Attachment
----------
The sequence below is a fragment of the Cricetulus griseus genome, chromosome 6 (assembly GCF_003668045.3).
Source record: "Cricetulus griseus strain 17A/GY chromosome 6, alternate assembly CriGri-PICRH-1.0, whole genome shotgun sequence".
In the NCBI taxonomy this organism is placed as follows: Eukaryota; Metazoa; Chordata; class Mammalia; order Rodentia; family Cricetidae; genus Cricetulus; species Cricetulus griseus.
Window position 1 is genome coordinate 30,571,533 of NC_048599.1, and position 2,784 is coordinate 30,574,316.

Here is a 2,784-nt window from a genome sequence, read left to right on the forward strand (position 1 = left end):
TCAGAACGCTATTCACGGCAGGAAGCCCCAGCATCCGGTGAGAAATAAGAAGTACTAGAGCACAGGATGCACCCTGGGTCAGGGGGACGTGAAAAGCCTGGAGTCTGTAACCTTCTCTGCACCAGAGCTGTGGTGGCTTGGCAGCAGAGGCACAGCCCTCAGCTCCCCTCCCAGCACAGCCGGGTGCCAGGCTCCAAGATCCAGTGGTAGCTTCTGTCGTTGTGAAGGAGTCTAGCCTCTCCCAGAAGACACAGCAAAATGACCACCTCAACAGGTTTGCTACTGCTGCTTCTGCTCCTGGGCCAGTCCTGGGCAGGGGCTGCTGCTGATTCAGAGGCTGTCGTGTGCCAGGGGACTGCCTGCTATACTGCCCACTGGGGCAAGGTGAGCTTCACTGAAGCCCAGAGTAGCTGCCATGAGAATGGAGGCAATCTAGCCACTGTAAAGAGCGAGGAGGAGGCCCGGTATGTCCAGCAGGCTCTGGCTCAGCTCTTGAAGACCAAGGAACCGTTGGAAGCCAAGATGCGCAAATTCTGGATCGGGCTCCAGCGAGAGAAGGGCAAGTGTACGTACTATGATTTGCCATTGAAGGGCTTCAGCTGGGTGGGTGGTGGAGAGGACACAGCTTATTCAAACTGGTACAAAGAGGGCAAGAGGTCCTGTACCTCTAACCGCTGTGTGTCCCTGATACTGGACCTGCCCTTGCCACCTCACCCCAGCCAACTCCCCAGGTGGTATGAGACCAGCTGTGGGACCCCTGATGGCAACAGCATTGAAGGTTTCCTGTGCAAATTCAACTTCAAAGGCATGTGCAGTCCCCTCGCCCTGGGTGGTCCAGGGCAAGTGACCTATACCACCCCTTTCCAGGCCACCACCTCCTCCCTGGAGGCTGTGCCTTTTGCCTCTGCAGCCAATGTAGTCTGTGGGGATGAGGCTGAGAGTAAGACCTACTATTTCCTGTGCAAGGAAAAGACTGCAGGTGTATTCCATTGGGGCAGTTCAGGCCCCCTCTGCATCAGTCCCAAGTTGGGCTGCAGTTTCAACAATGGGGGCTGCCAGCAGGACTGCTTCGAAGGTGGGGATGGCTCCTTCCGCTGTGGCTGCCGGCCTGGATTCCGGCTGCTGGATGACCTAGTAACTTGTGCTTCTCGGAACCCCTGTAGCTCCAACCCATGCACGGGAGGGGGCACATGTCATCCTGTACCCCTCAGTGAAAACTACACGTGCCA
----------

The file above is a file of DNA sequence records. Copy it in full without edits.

The sequence below is a fragment of the Cricetulus griseus genome, chromosome 6 (assembly GCF_003668045.3).
Source record: "Cricetulus griseus strain 17A/GY chromosome 6, alternate assembly CriGri-PICRH-1.0, whole genome shotgun sequence".
In the NCBI taxonomy this organism is placed as follows: Eukaryota; Metazoa; Chordata; class Mammalia; order Rodentia; family Cricetidae; genus Cricetulus; species Cricetulus griseus.
Window position 1 is genome coordinate 30,571,533 of NC_048599.1, and position 2,784 is coordinate 30,574,316.

Here is a 2,784-nt window from a genome sequence, read left to right on the forward strand (position 1 = left end):
TCAGAACGCTATTCACGGCAGGAAGCCCCAGCATCCGGTGAGAAATAAGAAGTACTAGAGCACAGGATGCACCCTGGGTCAGGGGGACGTGAAAAGCCTGGAGTCTGTAACCTTCTCTGCACCAGAGCTGTGGTGGCTTGGCAGCAGAGGCACAGCCCTCAGCTCCCCTCCCAGCACAGCCGGGTGCCAGGCTCCAAGATCCAGTGGTAGCTTCTGTCGTTGTGAAGGAGTCTAGCCTCTCCCAGAAGACACAGCAAAATGACCACCTCAACAGGTTTGCTACTGCTGCTTCTGCTCCTGGGCCAGTCCTGGGCAGGGGCTGCTGCTGATTCAGAGGCTGTCGTGTGCCAGGGGACTGCCTGCTATACTGCCCACTGGGGCAAGGTGAGCTTCACTGAAGCCCAGAGTAGCTGCCATGAGAATGGAGGCAATCTAGCCACTGTAAAGAGCGAGGAGGAGGCCCGGTATGTCCAGCAGGCTCTGGCTCAGCTCTTGAAGACCAAGGAACCGTTGGAAGCCAAGATGCGCAAATTCTGGATCGGGCTCCAGCGAGAGAAGGGCAAGTGTACGTACTATGATTTGCCATTGAAGGGCTTCAGCTGGGTGGGTGGTGGAGAGGACACAGCTTATTCAAACTGGTACAAAGAGGGCAAGAGGTCCTGTACCTCTAACCGCTGTGTGTCCCTGATACTGGACCTGCCCTTGCCACCTCACCCCAGCCAACTCCCCAGGTGGTATGAGACCAGCTGTGGGACCCCTGATGGCAACAGCATTGAAGGTTTCCTGTGCAAATTCAACTTCAAAGGCATGTGCAGTCCCCTCGCCCTGGGTGGTCCAGGGCAAGTGACCTATACCACCCCTTTCCAGGCCACCACCTCCTCCCTGGAGGCTGTGCCTTTTGCCTCTGCAGCCAATGTAGTCTGTGGGGATGAGGCTGAGAGTAAGACCTACTATTTCCTGTGCAAGGAAAAGACTGCAGGTGTATTCCATTGGGGCAGTTCAGGCCCCCTCTGCATCAGTCCCAAGTTGGGCTGCAGTTTCAACAATGGGGGCTGCCAGCAGGACTGCTTCGAAGGTGGGGATGGCTCCTTCCGCTGTGGCTGCCGGCCTGGATTCCGGCTGCTGGATGACCTAGTAACTTGTGCTTCTCGGAACCCCTGTAGCTCCAACCCATGCACGGGAGGGGGCACATGTCATCCTGTACCCCTCAGTGAAAACTACACGTGCCA